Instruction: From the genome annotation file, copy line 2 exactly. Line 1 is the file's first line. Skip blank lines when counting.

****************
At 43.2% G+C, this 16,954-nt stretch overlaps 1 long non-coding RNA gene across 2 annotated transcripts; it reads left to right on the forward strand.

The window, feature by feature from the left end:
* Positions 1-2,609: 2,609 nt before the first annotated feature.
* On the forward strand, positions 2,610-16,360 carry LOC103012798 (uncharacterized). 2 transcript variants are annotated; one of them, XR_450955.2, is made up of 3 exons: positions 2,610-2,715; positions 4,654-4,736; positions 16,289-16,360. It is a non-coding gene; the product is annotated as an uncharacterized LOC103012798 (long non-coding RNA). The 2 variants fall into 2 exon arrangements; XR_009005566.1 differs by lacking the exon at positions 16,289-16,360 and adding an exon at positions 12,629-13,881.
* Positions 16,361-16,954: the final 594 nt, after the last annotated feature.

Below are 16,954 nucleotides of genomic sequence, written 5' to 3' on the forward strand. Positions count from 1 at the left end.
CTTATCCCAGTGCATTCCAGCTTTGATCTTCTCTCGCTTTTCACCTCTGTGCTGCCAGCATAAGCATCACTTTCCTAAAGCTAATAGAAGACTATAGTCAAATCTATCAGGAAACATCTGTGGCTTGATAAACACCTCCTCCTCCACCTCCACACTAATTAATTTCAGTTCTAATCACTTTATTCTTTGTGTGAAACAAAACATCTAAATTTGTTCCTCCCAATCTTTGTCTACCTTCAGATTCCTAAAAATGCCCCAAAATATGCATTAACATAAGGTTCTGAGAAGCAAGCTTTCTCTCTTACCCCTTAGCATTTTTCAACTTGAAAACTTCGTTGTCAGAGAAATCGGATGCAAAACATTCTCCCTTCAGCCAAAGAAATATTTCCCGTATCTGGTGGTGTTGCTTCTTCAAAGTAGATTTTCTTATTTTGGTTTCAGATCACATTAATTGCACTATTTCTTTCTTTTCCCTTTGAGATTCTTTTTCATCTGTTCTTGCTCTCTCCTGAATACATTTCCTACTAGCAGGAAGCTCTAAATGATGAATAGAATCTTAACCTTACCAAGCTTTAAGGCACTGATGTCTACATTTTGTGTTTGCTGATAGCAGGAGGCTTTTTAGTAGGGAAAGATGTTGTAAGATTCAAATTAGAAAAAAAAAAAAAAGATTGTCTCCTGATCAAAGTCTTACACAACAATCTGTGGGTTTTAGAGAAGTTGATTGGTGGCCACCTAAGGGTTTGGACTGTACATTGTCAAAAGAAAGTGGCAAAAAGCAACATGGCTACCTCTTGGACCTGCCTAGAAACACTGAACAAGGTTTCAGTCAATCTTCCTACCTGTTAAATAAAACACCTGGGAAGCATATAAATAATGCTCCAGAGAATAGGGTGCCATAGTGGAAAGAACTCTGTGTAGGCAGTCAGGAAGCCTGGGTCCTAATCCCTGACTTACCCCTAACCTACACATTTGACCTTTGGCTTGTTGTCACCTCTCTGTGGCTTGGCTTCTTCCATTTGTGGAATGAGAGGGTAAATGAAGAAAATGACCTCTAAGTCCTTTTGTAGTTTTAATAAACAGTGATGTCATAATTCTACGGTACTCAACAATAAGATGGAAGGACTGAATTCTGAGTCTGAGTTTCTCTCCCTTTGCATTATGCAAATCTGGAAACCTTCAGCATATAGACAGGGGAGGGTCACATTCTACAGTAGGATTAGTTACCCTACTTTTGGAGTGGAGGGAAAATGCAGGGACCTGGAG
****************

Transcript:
The window, feature by feature from the left end: